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Michael Currin
Michael Currin

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What is Functional Programming?

I have become more interested in Functional Programming recently. It is a complex topic that requires a mindshift and different coding style. So I am just going to focus on the basics, to setup the other posts in this series.

Functional Programming is about passing data between functions, rather than having an object like a class instance which knows about its own data (state) and methods.

Here are some of the main ideas around Functional Programming:

No use of classes

Only functions.

Some languages like C or some newer functional languages don't even have a class keyword.

Note that the "problem" in Object-Orientated Programming is not "objects" as as classes. The problem is "orientated".

  • Like writing a class with many methods to represent a real-world idea and all the things you can do to it, rather than separating concerns and putting functions for modifying the object in a different module to the ones for representing it.
  • Or when you have a method can that only be used on an instance of the object and only for that object type. When you could make a more generic function that can accept an object of various types.

Objects are immutable

Instead of modifying a object in place, you create a new one that gets modified. Then you write over the initial object.

Strings and integers are immutable in most languages (and this makes them hashable and therefore safe to use as dictionary keys). So when you you want to modify a value, you make a new one.

We write:

x = 0
x = x + 1
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So for a list, we write something like:

x = [1, 2, 3]
x = append(x, 4)
x = sort(x)

increment = (i) => i + 1

x = map(increment, x)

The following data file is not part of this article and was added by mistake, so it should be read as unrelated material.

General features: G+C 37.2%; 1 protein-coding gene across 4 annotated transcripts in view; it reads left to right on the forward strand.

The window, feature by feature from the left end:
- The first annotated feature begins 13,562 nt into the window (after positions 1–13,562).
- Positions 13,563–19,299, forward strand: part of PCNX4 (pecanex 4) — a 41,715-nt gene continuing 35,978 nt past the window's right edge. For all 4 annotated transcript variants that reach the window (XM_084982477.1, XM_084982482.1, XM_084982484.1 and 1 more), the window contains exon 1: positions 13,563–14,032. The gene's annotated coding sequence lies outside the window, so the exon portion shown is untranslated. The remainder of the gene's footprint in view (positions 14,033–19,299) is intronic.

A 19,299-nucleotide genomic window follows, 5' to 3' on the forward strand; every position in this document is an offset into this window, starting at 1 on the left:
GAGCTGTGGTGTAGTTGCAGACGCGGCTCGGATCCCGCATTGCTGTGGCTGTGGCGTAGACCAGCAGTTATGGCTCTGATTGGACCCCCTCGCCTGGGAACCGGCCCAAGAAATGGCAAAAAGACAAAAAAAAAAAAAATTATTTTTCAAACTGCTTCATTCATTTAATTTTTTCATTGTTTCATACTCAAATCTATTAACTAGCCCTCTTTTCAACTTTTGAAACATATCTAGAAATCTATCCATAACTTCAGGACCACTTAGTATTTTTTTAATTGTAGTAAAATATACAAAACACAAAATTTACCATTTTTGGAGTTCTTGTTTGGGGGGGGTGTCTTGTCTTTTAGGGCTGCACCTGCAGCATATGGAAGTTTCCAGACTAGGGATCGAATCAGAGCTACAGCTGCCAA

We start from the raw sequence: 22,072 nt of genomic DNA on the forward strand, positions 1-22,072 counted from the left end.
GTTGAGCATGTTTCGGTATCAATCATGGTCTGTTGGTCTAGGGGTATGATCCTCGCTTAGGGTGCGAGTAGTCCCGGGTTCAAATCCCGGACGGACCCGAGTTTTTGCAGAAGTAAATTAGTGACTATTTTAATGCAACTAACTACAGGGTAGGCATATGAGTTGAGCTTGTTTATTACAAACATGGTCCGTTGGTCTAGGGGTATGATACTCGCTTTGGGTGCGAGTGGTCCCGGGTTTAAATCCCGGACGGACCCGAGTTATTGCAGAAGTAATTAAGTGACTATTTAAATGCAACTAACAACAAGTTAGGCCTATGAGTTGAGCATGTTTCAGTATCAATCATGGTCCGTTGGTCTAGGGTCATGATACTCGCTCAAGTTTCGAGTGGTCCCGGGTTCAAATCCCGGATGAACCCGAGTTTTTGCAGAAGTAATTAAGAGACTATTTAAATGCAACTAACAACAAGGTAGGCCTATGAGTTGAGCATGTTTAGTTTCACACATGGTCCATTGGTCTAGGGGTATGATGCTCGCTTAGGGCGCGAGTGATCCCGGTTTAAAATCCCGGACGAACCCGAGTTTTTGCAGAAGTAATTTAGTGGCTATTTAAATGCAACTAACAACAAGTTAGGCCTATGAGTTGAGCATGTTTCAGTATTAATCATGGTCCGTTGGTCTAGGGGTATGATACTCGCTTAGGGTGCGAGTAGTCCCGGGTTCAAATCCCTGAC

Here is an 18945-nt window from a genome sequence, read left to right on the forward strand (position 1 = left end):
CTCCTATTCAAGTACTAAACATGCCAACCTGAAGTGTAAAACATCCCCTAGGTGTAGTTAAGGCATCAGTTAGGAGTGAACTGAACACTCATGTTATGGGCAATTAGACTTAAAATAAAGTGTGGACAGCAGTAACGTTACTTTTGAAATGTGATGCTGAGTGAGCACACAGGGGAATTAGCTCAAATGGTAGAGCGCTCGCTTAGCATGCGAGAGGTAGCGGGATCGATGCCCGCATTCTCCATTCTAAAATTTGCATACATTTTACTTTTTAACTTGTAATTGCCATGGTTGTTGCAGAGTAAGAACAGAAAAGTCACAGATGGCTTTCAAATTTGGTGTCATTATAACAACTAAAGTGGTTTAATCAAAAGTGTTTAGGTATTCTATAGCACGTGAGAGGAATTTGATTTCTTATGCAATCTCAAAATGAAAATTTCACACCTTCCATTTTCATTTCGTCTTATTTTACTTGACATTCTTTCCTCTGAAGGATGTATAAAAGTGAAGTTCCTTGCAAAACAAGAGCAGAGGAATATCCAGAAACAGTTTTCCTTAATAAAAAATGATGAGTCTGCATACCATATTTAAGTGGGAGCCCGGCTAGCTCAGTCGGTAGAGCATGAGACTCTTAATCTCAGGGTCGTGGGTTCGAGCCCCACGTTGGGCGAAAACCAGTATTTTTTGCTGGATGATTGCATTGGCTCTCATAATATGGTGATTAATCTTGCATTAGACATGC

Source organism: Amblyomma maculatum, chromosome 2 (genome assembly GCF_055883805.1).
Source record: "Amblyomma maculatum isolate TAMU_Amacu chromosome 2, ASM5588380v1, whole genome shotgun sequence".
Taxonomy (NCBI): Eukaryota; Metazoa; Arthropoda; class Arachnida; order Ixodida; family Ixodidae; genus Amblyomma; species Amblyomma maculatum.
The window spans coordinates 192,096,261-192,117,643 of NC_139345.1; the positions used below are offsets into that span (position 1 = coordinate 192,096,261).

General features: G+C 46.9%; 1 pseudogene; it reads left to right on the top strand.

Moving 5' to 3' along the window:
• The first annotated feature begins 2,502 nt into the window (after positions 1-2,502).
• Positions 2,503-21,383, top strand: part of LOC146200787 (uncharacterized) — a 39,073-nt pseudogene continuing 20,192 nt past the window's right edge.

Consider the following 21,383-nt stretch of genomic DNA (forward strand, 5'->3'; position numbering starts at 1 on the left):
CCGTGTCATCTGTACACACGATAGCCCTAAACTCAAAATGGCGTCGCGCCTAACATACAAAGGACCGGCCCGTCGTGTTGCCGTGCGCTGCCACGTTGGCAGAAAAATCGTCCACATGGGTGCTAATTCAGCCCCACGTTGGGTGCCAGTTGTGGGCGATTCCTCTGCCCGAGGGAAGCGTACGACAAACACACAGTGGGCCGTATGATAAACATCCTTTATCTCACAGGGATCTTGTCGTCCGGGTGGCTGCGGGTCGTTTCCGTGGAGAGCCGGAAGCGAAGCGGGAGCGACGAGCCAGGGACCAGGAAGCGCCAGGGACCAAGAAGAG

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Code is declarative rather than procedural

This makes code easier to reasonable and often shorter, because you write what you want to happen rather than how you want it to happen.

There are no for or while loops.
Instead, use recursion.

Or a map transformation like:

# Ruby

// JS

# Python
map(fn, myList)
[x + 1 for x in myList] # Python list comprehension
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In Python at least, you get a speed benefit from using that approach, as it uses optimized C code underneath that is not reachable when using a for loop.

Functions are pure

Functions do not have side effects that modify the state of other objects.

Well, you have to make exceptions to do something useful like interacting with a database, files on disk, an API or printing


Code becomes more reusable.

Functions are specialized and have narrower scope.

You can also chain functions together.

Code becomes easier to write unit tests for. As functions give predictable output based only on the inputs you give them.

They don't depend on data in an file or database or API and when there is no state. which is normally modified by methods in OOP like car.start().


Watch this series of videos on YouTube around Functional Programming in JavaScript. The first few videos cover things I mostly already knew and that we might find everyday in a codebase. Things start getting really interesting in the Reduced Advanced and the Currying videos.

See the Functional Programming page on Wikipedia.

See also Functional Programming on Tutorial Point.

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